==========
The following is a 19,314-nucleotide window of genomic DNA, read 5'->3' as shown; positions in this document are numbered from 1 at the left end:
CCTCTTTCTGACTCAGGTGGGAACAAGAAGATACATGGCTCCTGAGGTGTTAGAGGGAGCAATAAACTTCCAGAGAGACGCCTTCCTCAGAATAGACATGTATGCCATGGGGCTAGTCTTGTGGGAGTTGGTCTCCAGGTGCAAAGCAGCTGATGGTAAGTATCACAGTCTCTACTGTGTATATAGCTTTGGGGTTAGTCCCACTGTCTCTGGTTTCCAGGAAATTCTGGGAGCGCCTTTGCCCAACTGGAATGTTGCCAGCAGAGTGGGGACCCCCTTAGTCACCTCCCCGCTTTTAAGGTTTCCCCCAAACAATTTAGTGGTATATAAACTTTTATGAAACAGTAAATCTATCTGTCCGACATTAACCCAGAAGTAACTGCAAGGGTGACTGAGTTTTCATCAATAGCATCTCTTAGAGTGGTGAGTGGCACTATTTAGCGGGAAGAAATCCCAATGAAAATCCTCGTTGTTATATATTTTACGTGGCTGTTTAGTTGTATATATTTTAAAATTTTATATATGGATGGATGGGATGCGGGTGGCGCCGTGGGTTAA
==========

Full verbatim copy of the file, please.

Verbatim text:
The following is a 19,314-nucleotide window of genomic DNA, read 5'->3' as shown; positions in this document are numbered from 1 at the left end:
CCTCTTTCTGACTCAGGTGGGAACAAGAAGATACATGGCTCCTGAGGTGTTAGAGGGAGCAATAAACTTCCAGAGAGACGCCTTCCTCAGAATAGACATGTATGCCATGGGGCTAGTCTTGTGGGAGTTGGTCTCCAGGTGCAAAGCAGCTGATGGTAAGTATCACAGTCTCTACTGTGTATATAGCTTTGGGGTTAGTCCCACTGTCTCTGGTTTCCAGGAAATTCTGGGAGCGCCTTTGCCCAACTGGAATGTTGCCAGCAGAGTGGGGACCCCCTTAGTCACCTCCCCGCTTTTAAGGTTTCCCCCAAACAATTTAGTGGTATATAAACTTTTATGAAACAGTAAATCTATCTGTCCGACATTAACCCAGAAGTAACTGCAAGGGTGACTGAGTTTTCATCAATAGCATCTCTTAGAGTGGTGAGTGGCACTATTTAGCGGGAAGAAATCCCAATGAAAATCCTCGTTGTTATATATTTTACGTGGCTGTTTAGTTGTATATATTTTAAAATTTTATATATGGATGGATGGGATGCGGGTGGCGCCGTGGGTTAA